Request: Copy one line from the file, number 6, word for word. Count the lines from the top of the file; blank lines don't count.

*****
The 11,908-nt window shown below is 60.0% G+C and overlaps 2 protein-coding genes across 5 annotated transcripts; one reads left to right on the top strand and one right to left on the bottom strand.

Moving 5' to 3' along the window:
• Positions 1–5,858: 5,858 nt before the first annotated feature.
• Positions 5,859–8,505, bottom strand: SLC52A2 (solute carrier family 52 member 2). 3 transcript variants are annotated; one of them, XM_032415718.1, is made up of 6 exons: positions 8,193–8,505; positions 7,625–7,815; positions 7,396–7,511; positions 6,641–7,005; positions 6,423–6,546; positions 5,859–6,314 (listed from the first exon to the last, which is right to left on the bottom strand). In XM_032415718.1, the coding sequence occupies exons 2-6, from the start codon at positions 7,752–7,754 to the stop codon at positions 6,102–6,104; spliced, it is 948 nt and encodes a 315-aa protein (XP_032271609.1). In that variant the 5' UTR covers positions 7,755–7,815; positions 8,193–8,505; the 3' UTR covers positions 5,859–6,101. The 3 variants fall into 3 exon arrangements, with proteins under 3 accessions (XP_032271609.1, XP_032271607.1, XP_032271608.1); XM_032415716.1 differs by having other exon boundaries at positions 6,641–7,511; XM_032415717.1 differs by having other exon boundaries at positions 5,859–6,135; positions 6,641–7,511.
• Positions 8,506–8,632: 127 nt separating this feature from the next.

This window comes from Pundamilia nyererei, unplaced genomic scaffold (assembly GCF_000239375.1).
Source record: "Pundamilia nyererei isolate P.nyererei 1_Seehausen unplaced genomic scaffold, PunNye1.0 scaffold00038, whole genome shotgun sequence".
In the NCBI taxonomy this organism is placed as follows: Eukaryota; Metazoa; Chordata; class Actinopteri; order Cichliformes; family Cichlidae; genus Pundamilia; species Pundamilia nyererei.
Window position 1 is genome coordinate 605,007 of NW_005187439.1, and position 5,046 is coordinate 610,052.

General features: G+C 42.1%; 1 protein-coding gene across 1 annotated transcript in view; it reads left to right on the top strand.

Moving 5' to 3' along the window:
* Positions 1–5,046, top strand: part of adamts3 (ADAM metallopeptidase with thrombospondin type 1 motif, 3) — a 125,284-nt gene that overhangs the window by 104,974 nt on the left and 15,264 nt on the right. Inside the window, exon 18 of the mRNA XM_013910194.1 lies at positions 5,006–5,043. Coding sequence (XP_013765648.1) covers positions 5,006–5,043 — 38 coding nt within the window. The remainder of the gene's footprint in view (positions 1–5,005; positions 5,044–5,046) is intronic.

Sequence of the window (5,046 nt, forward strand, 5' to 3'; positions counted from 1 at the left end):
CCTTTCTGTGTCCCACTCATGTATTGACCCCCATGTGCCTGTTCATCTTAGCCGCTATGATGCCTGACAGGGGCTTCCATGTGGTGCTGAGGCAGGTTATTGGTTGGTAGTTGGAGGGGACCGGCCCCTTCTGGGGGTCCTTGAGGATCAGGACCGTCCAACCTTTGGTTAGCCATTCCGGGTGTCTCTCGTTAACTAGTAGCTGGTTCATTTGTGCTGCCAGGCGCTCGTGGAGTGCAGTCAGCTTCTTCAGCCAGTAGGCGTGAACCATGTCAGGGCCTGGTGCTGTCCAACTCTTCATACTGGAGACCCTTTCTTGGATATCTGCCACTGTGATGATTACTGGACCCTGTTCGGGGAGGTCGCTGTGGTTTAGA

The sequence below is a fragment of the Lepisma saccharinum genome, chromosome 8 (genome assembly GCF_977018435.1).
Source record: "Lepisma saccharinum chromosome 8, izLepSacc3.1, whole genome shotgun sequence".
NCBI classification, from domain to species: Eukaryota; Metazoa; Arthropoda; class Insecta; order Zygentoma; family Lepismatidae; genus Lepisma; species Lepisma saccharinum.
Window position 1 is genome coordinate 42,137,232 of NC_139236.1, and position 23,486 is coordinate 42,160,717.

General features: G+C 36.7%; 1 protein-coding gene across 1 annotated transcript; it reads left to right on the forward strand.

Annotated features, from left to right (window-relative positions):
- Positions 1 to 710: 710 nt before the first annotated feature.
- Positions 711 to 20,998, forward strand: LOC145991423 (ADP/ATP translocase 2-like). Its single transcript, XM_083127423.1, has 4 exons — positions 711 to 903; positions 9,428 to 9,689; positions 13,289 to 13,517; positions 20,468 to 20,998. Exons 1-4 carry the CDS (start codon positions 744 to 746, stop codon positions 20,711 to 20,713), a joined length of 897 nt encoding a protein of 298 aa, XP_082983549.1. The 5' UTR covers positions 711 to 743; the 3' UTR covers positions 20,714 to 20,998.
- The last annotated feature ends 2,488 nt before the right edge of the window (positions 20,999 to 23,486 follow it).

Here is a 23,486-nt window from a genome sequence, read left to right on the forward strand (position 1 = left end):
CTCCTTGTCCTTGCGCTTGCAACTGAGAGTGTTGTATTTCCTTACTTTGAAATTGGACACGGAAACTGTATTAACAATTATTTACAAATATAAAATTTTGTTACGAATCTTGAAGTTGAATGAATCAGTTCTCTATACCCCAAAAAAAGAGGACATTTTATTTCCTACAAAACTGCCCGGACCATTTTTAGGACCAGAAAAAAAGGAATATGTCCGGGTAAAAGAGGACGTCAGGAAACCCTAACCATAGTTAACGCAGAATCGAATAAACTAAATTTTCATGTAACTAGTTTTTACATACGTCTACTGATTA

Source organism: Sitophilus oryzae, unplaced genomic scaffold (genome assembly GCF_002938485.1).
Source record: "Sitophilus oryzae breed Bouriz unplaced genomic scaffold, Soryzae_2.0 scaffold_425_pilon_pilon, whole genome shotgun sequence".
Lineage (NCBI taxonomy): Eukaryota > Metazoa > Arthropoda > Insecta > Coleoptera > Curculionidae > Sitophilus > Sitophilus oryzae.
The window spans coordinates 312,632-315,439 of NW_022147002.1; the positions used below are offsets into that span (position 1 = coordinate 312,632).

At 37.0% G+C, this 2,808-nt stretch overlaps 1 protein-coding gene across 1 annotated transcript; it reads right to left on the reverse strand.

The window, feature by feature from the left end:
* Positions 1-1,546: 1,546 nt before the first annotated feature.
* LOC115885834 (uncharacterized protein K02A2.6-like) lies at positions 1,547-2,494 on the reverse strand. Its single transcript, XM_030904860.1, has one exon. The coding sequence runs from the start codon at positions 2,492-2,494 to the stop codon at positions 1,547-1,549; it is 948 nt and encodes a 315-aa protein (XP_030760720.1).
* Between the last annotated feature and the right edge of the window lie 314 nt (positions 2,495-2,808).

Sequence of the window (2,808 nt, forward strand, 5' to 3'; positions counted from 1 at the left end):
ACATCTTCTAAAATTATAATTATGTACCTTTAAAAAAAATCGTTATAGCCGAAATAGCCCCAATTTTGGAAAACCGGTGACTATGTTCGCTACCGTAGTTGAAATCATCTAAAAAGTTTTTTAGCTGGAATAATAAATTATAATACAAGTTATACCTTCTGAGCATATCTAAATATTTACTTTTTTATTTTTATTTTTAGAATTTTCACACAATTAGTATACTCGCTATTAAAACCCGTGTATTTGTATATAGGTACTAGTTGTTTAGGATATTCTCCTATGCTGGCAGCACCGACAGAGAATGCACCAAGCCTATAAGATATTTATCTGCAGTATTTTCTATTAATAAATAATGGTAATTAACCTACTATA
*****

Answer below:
This window comes from Pundamilia nyererei, unplaced genomic scaffold (assembly GCF_000239375.1).